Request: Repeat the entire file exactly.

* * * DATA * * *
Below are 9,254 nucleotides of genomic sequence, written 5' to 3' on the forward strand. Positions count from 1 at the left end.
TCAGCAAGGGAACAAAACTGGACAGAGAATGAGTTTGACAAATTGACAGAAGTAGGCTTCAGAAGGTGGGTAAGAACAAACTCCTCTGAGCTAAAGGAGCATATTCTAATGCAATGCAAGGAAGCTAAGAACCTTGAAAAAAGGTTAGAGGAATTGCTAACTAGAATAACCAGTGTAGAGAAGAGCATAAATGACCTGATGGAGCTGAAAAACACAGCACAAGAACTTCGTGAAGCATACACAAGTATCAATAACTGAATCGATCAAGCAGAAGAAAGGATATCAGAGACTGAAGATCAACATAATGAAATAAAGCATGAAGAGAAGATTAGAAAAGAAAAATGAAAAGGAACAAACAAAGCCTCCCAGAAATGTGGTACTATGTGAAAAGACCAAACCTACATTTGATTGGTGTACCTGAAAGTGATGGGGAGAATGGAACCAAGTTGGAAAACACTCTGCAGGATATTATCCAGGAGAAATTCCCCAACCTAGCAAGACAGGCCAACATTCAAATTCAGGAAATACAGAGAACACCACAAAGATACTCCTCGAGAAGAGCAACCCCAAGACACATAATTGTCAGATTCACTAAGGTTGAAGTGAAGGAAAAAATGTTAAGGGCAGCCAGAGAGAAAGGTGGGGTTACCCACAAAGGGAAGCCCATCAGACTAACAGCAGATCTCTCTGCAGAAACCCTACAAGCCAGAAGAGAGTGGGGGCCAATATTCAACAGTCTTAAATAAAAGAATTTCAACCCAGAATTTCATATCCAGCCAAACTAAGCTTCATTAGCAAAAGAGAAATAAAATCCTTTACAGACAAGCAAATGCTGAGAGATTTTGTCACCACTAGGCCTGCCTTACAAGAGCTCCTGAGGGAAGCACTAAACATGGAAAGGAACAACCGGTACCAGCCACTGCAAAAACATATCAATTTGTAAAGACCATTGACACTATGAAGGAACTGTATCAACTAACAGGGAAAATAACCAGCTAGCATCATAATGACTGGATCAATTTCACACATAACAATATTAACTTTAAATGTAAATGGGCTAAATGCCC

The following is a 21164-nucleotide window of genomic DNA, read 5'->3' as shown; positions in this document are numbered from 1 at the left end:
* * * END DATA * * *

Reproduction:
Below are 9,254 nucleotides of genomic sequence, written 5' to 3' on the forward strand. Positions count from 1 at the left end.
TCAGCAAGGGAACAAAACTGGACAGAGAATGAGTTTGACAAATTGACAGAAGTAGGCTTCAGAAGGTGGGTAAGAACAAACTCCTCTGAGCTAAAGGAGCATATTCTAATGCAATGCAAGGAAGCTAAGAACCTTGAAAAAAGGTTAGAGGAATTGCTAACTAGAATAACCAGTGTAGAGAAGAGCATAAATGACCTGATGGAGCTGAAAAACACAGCACAAGAACTTCGTGAAGCATACACAAGTATCAATAACTGAATCGATCAAGCAGAAGAAAGGATATCAGAGACTGAAGATCAACATAATGAAATAAAGCATGAAGAGAAGATTAGAAAAGAAAAATGAAAAGGAACAAACAAAGCCTCCCAGAAATGTGGTACTATGTGAAAAGACCAAACCTACATTTGATTGGTGTACCTGAAAGTGATGGGGAGAATGGAACCAAGTTGGAAAACACTCTGCAGGATATTATCCAGGAGAAATTCCCCAACCTAGCAAGACAGGCCAACATTCAAATTCAGGAAATACAGAGAACACCACAAAGATACTCCTCGAGAAGAGCAACCCCAAGACACATAATTGTCAGATTCACTAAGGTTGAAGTGAAGGAAAAAATGTTAAGGGCAGCCAGAGAGAAAGGTGGGGTTACCCACAAAGGGAAGCCCATCAGACTAACAGCAGATCTCTCTGCAGAAACCCTACAAGCCAGAAGAGAGTGGGGGCCAATATTCAACAGTCTTAAATAAAAGAATTTCAACCCAGAATTTCATATCCAGCCAAACTAAGCTTCATTAGCAAAAGAGAAATAAAATCCTTTACAGACAAGCAAATGCTGAGAGATTTTGTCACCACTAGGCCTGCCTTACAAGAGCTCCTGAGGGAAGCACTAAACATGGAAAGGAACAACCGGTACCAGCCACTGCAAAAACATATCAATTTGTAAAGACCATTGACACTATGAAGGAACTGTATCAACTAACAGGGAAAATAACCAGCTAGCATCATAATGACTGGATCAATTTCACACATAACAATATTAACTTTAAATGTAAATGGGCTAAATGCCC

The following is a 21164-nucleotide window of genomic DNA, read 5'->3' as shown; positions in this document are numbered from 1 at the left end: